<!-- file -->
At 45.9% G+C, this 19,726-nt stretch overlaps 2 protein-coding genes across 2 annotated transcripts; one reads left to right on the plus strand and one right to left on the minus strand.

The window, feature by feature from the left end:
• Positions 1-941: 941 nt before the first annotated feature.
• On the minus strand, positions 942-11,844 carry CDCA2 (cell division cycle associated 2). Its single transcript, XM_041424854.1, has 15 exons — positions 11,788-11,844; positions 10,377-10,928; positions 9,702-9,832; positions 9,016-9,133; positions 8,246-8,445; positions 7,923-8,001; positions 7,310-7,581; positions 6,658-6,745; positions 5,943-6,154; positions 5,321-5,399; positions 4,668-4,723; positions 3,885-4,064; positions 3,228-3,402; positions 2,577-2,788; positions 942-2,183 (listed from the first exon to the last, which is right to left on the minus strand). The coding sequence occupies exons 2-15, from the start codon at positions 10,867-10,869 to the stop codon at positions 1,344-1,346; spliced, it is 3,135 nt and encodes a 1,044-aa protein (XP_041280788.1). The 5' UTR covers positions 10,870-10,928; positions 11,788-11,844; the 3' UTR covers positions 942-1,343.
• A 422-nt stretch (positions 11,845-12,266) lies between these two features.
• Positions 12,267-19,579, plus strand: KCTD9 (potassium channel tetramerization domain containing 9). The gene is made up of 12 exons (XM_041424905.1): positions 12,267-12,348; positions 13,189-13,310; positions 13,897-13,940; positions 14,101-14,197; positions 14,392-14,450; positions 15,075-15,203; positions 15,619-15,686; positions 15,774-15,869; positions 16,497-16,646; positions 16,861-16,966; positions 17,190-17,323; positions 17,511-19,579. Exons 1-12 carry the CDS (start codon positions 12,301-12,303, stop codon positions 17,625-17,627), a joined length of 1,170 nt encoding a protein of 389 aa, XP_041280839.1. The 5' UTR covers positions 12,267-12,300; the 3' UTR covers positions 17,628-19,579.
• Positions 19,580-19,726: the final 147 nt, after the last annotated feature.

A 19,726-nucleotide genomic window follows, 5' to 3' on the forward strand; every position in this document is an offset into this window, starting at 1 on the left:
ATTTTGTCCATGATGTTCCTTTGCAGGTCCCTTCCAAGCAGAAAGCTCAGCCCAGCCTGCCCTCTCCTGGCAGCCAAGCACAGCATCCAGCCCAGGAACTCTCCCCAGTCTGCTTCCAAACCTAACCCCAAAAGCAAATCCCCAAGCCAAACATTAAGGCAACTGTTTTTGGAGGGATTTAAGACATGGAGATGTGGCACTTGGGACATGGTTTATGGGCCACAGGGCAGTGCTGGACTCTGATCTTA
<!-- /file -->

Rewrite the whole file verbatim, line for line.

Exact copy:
At 45.9% G+C, this 19,726-nt stretch overlaps 2 protein-coding genes across 2 annotated transcripts; one reads left to right on the plus strand and one right to left on the minus strand.

The window, feature by feature from the left end:
• Positions 1-941: 941 nt before the first annotated feature.
• On the minus strand, positions 942-11,844 carry CDCA2 (cell division cycle associated 2). Its single transcript, XM_041424854.1, has 15 exons — positions 11,788-11,844; positions 10,377-10,928; positions 9,702-9,832; positions 9,016-9,133; positions 8,246-8,445; positions 7,923-8,001; positions 7,310-7,581; positions 6,658-6,745; positions 5,943-6,154; positions 5,321-5,399; positions 4,668-4,723; positions 3,885-4,064; positions 3,228-3,402; positions 2,577-2,788; positions 942-2,183 (listed from the first exon to the last, which is right to left on the minus strand). The coding sequence occupies exons 2-15, from the start codon at positions 10,867-10,869 to the stop codon at positions 1,344-1,346; spliced, it is 3,135 nt and encodes a 1,044-aa protein (XP_041280788.1). The 5' UTR covers positions 10,870-10,928; positions 11,788-11,844; the 3' UTR covers positions 942-1,343.
• A 422-nt stretch (positions 11,845-12,266) lies between these two features.
• Positions 12,267-19,579, plus strand: KCTD9 (potassium channel tetramerization domain containing 9). The gene is made up of 12 exons (XM_041424905.1): positions 12,267-12,348; positions 13,189-13,310; positions 13,897-13,940; positions 14,101-14,197; positions 14,392-14,450; positions 15,075-15,203; positions 15,619-15,686; positions 15,774-15,869; positions 16,497-16,646; positions 16,861-16,966; positions 17,190-17,323; positions 17,511-19,579. Exons 1-12 carry the CDS (start codon positions 12,301-12,303, stop codon positions 17,625-17,627), a joined length of 1,170 nt encoding a protein of 389 aa, XP_041280839.1. The 5' UTR covers positions 12,267-12,300; the 3' UTR covers positions 17,628-19,579.
• Positions 19,580-19,726: the final 147 nt, after the last annotated feature.

A 19,726-nucleotide genomic window follows, 5' to 3' on the forward strand; every position in this document is an offset into this window, starting at 1 on the left:
ATTTTGTCCATGATGTTCCTTTGCAGGTCCCTTCCAAGCAGAAAGCTCAGCCCAGCCTGCCCTCTCCTGGCAGCCAAGCACAGCATCCAGCCCAGGAACTCTCCCCAGTCTGCTTCCAAACCTAACCCCAAAAGCAAATCCCCAAGCCAAACATTAAGGCAACTGTTTTTGGAGGGATTTAAGACATGGAGATGTGGCACTTGGGACATGGTTTATGGGCCACAGGGCAGTGCTGGACTCTGATCTTA